The Holiday Inn & Suites, located on North Baltimore Avenue at 17th Street, is either walking distance or a short drive to countless restaurants and bars. My spacious oceanfront suite overlooked the boardwalk, beach and ocean, while the hotel’s Coral Reef Café — located in a four-story atrium that also houses a large indoor pool — offers fabulous local seafood, including the house specialty, Maryland traditional crab cakes, and a wide variety of beers. The hotel also has a zero-entry activity pool with fountains, a children’s slide, a lazy river and large poolside Jacuzzi, making it an outstanding family destination besides being perfect as a base for visiting golfers.

In fact, The Links at Lighthouse Sound is only a 13-minute drive from the hotel across the Highway 90 bridge that crosses the Assawoman (real name) and Isle of Wight bays. The Links overlooks Assawoman Bay and the Saint Martin River. There’s a reason this fabulous Hills design is ranked 82nd in GOLF’s “Top 100 Courses You Can Play,” and ranks No. 2, No. 5 and No. 15, respectively, in Maryland on GOLF’s, Golfweek’s and Golf Digest’s (the publication’s “Best in State” rankings include public and private courses) state rankings.

Rum Pointe is the creation of the father/son architect team of Pete and P.B. Dye.

The 7,031-yard, par-72 stunner features 10 holes bordering pristine marshlands with the others framed by mature hardwoods. In fact, 15 holes on the 1,000-acre site offer marsh, river and/or bay vistas. America’s longest cart bridge — stretching nearly 1,500 feet — takes golfers from the bay side over wetlands to the marsh and riverside holes while another lengthy, elevated wooden bridge takes golfers high over St. Martin’s Neck Road and back down to the 17th tee. A great stretch of holes — from No. 3 through No. 8 — flirt with Assawoman Bay, offering golfers lots of wind to battle as well as a spectacular, front-row view of Ocean City’s hotel skyline across the bay. The Restaurant at Lighthouse Sound serves up fabulous lunch and dinner fare, along with great bay and skyline vistas.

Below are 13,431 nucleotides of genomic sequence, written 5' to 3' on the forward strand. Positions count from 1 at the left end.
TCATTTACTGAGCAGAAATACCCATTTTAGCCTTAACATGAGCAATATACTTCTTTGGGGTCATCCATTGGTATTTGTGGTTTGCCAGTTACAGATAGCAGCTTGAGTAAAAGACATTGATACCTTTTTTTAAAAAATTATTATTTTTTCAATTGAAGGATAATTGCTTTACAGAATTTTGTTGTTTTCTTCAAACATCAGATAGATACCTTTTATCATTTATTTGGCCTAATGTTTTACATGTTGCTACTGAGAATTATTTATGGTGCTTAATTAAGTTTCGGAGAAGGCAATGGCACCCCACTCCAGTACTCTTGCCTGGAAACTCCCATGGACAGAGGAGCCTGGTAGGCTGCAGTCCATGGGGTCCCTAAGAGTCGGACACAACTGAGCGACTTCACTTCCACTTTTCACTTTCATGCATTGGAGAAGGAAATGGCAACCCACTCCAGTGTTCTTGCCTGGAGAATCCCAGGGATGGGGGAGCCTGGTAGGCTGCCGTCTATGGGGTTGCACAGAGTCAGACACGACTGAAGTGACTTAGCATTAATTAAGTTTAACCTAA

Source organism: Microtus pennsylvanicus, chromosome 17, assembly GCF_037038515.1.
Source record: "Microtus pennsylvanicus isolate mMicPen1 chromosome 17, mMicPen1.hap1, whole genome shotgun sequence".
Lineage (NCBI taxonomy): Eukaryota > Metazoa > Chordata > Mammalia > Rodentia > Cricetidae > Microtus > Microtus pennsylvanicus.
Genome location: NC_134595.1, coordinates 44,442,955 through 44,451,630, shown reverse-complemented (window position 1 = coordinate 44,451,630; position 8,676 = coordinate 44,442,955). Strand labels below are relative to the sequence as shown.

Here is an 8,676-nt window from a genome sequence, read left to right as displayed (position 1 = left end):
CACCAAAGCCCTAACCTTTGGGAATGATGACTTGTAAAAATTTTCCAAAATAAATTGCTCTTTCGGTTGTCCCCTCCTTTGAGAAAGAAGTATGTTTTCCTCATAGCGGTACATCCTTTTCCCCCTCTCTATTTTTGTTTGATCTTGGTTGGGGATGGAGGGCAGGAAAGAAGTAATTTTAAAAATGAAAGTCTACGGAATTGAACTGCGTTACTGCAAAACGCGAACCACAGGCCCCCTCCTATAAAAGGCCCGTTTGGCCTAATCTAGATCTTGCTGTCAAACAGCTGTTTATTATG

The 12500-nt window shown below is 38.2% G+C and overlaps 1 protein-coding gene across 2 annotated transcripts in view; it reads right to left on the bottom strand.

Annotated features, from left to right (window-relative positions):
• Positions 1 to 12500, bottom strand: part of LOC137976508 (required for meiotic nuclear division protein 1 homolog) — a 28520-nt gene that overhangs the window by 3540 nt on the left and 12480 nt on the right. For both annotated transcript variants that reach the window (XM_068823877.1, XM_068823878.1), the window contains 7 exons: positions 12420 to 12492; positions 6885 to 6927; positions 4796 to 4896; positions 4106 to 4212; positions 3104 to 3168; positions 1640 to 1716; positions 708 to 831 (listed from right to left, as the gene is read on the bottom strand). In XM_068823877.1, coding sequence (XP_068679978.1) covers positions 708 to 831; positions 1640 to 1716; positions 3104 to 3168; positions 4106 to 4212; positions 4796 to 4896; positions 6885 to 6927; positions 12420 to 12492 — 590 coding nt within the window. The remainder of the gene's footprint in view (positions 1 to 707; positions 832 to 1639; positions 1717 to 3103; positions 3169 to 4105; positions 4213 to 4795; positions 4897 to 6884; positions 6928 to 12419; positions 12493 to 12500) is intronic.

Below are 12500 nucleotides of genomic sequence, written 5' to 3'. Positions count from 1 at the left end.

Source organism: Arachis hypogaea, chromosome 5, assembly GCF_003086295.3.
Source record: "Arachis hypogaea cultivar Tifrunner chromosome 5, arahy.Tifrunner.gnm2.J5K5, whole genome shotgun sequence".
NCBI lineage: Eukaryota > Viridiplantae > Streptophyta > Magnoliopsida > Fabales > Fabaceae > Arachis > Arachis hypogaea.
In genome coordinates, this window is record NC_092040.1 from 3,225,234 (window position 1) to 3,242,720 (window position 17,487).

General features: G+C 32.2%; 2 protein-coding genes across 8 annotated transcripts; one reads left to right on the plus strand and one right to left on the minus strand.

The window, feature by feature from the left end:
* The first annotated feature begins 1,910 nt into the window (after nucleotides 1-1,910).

The easiest driving day of my trip — not that any were very taxing — included an early morning round at Rum Point Seaside Golf Links, then a tee time at Eagle’s Landing Golf Course, just 19 and 11 minutes southwest of my hotel, respectively. The two courses are only 11 minutes apart.

Rum Pointe is the creation of the father/son architect team of Pete and P.B. Dye. The 7,001-yard, par-72 gem is adjacent to Sinepuxent Bay and overlooks Assateague National Seashore Park, whose north entrance is just eight miles from the hotel. Rum Pointe ranks seventh in Maryland in GOLF’s “The Best Courses Near You” ranking. Seventeen holes feature a bay view, with several holes directly fronting the water. The outstanding course is a kinder, gentler Dye design, but you’ll still notice a few trademark, strategically placed pot bunkers. Rum barrels on each tee box are a unique touch playing off the course’s name.

Eagle’s Landing is a spectacular 7,003-yard, par-72 test crafted by Dr. Michael Hurdzan and, true to Hurdzan’s reputation as an environmentally friendly designer, the layout was Maryland’s first certified Audubon Cooperative Sanctuary. You’ll notice numerous nest boxes for a wide variety of birds, among them bluebirds, mallards, purple martins and sparrow hawks. Eagle’s Landings’ unique ecosystems include salt marshes bordering Sinepuxent Bay and Assateague Island, and native pine and hardwood forests. Hurdzan’s design also incorporates freshwater wetlands and ponds, sections of native and naturalized grassland, and a magnificent tidal pool between the 10th and 18th holes.

The course ranks 14th in Golf Digest’s “Best in State” ranking. Like Rum Pointe, Eagle’s Landing overlooks Sinepuxent Bay and Assateague Island National Seashore. The outstanding mix of holes — links-style, marsh and wetlands — offers a serene, challenging and enjoyable round, which concludes with a bang.